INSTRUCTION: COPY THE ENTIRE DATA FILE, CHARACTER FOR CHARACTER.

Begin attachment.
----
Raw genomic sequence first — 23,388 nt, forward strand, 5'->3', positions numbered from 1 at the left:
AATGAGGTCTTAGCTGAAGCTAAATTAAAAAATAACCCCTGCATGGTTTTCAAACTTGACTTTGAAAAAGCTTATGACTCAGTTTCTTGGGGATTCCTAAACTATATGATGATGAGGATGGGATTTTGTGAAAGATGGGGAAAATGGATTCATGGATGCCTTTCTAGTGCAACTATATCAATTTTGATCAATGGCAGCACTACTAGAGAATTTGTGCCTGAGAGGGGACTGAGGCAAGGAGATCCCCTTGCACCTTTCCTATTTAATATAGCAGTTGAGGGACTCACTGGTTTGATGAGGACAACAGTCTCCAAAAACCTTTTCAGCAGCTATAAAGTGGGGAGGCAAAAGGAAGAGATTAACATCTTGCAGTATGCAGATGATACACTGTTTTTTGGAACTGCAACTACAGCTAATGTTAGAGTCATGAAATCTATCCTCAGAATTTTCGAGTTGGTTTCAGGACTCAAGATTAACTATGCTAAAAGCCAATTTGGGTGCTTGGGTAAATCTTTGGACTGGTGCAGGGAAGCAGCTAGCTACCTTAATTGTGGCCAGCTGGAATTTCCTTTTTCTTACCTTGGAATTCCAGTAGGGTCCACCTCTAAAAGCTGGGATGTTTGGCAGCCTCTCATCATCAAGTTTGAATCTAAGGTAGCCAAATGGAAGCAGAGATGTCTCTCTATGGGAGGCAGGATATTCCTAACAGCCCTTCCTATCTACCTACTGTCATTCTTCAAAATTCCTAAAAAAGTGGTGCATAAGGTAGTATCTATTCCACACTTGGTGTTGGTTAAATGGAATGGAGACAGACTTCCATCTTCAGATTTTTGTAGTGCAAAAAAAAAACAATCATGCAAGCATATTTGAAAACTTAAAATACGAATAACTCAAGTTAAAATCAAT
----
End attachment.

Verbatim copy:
Raw genomic sequence first — 23,388 nt, forward strand, 5'->3', positions numbered from 1 at the left:
AATGAGGTCTTAGCTGAAGCTAAATTAAAAAATAACCCCTGCATGGTTTTCAAACTTGACTTTGAAAAAGCTTATGACTCAGTTTCTTGGGGATTCCTAAACTATATGATGATGAGGATGGGATTTTGTGAAAGATGGGGAAAATGGATTCATGGATGCCTTTCTAGTGCAACTATATCAATTTTGATCAATGGCAGCACTACTAGAGAATTTGTGCCTGAGAGGGGACTGAGGCAAGGAGATCCCCTTGCACCTTTCCTATTTAATATAGCAGTTGAGGGACTCACTGGTTTGATGAGGACAACAGTCTCCAAAAACCTTTTCAGCAGCTATAAAGTGGGGAGGCAAAAGGAAGAGATTAACATCTTGCAGTATGCAGATGATACACTGTTTTTTGGAACTGCAACTACAGCTAATGTTAGAGTCATGAAATCTATCCTCAGAATTTTCGAGTTGGTTTCAGGACTCAAGATTAACTATGCTAAAAGCCAATTTGGGTGCTTGGGTAAATCTTTGGACTGGTGCAGGGAAGCAGCTAGCTACCTTAATTGTGGCCAGCTGGAATTTCCTTTTTCTTACCTTGGAATTCCAGTAGGGTCCACCTCTAAAAGCTGGGATGTTTGGCAGCCTCTCATCATCAAGTTTGAATCTAAGGTAGCCAAATGGAAGCAGAGATGTCTCTCTATGGGAGGCAGGATATTCCTAACAGCCCTTCCTATCTACCTACTGTCATTCTTCAAAATTCCTAAAAAAGTGGTGCATAAGGTAGTATCTATTCCACACTTGGTGTTGGTTAAATGGAATGGAGACAGACTTCCATCTTCAGATTTTTGTAGTGCAAAAAAAAAACAATCATGCAAGCATATTTGAAAACTTAAAATACGAATAACTCAAGTTAAAATCAAT